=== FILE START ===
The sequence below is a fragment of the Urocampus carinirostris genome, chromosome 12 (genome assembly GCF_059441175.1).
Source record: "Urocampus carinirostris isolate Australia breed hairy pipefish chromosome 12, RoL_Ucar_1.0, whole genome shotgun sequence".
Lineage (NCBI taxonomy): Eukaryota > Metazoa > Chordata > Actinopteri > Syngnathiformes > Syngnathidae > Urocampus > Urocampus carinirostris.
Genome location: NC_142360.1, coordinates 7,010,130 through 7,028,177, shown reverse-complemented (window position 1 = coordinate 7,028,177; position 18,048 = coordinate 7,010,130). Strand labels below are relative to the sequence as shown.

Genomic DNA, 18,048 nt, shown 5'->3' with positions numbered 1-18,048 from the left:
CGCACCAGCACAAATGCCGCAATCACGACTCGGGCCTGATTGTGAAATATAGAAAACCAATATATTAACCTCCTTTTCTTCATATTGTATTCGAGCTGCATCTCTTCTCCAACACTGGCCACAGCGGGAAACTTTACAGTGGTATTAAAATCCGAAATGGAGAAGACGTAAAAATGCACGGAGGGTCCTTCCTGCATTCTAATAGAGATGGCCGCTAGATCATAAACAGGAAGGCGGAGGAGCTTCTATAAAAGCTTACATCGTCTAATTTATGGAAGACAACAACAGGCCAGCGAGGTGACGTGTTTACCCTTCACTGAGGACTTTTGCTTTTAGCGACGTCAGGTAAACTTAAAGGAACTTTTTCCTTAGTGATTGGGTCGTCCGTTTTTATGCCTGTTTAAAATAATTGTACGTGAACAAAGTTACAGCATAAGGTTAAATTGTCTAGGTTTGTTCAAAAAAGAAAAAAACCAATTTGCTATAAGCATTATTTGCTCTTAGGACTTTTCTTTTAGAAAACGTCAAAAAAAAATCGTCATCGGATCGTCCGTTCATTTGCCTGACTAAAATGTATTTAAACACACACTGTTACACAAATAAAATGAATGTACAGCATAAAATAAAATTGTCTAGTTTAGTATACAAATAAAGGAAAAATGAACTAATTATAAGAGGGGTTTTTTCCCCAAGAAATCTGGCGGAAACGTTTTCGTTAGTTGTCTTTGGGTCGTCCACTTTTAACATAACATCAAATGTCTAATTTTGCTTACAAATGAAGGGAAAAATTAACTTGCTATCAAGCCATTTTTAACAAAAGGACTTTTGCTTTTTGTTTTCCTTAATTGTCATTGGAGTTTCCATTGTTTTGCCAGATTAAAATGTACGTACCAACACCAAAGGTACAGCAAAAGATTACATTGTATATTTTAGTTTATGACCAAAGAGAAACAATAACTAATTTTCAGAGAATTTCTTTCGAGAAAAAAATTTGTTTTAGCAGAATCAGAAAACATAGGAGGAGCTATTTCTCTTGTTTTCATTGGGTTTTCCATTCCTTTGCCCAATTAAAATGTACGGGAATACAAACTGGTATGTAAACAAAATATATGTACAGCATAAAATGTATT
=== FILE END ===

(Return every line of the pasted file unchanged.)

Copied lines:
The sequence below is a fragment of the Urocampus carinirostris genome, chromosome 12 (genome assembly GCF_059441175.1).
Source record: "Urocampus carinirostris isolate Australia breed hairy pipefish chromosome 12, RoL_Ucar_1.0, whole genome shotgun sequence".
Lineage (NCBI taxonomy): Eukaryota > Metazoa > Chordata > Actinopteri > Syngnathiformes > Syngnathidae > Urocampus > Urocampus carinirostris.
Genome location: NC_142360.1, coordinates 7,010,130 through 7,028,177, shown reverse-complemented (window position 1 = coordinate 7,028,177; position 18,048 = coordinate 7,010,130). Strand labels below are relative to the sequence as shown.

Genomic DNA, 18,048 nt, shown 5'->3' with positions numbered 1-18,048 from the left:
CGCACCAGCACAAATGCCGCAATCACGACTCGGGCCTGATTGTGAAATATAGAAAACCAATATATTAACCTCCTTTTCTTCATATTGTATTCGAGCTGCATCTCTTCTCCAACACTGGCCACAGCGGGAAACTTTACAGTGGTATTAAAATCCGAAATGGAGAAGACGTAAAAATGCACGGAGGGTCCTTCCTGCATTCTAATAGAGATGGCCGCTAGATCATAAACAGGAAGGCGGAGGAGCTTCTATAAAAGCTTACATCGTCTAATTTATGGAAGACAACAACAGGCCAGCGAGGTGACGTGTTTACCCTTCACTGAGGACTTTTGCTTTTAGCGACGTCAGGTAAACTTAAAGGAACTTTTTCCTTAGTGATTGGGTCGTCCGTTTTTATGCCTGTTTAAAATAATTGTACGTGAACAAAGTTACAGCATAAGGTTAAATTGTCTAGGTTTGTTCAAAAAAGAAAAAAACCAATTTGCTATAAGCATTATTTGCTCTTAGGACTTTTCTTTTAGAAAACGTCAAAAAAAAATCGTCATCGGATCGTCCGTTCATTTGCCTGACTAAAATGTATTTAAACACACACTGTTACACAAATAAAATGAATGTACAGCATAAAATAAAATTGTCTAGTTTAGTATACAAATAAAGGAAAAATGAACTAATTATAAGAGGGGTTTTTTCCCCAAGAAATCTGGCGGAAACGTTTTCGTTAGTTGTCTTTGGGTCGTCCACTTTTAACATAACATCAAATGTCTAATTTTGCTTACAAATGAAGGGAAAAATTAACTTGCTATCAAGCCATTTTTAACAAAAGGACTTTTGCTTTTTGTTTTCCTTAATTGTCATTGGAGTTTCCATTGTTTTGCCAGATTAAAATGTACGTACCAACACCAAAGGTACAGCAAAAGATTACATTGTATATTTTAGTTTATGACCAAAGAGAAACAATAACTAATTTTCAGAGAATTTCTTTCGAGAAAAAAATTTGTTTTAGCAGAATCAGAAAACATAGGAGGAGCTATTTCTCTTGTTTTCATTGGGTTTTCCATTCCTTTGCCCAATTAAAATGTACGGGAATACAAACTGGTATGTAAACAAAATATATGTACAGCATAAAATGTATT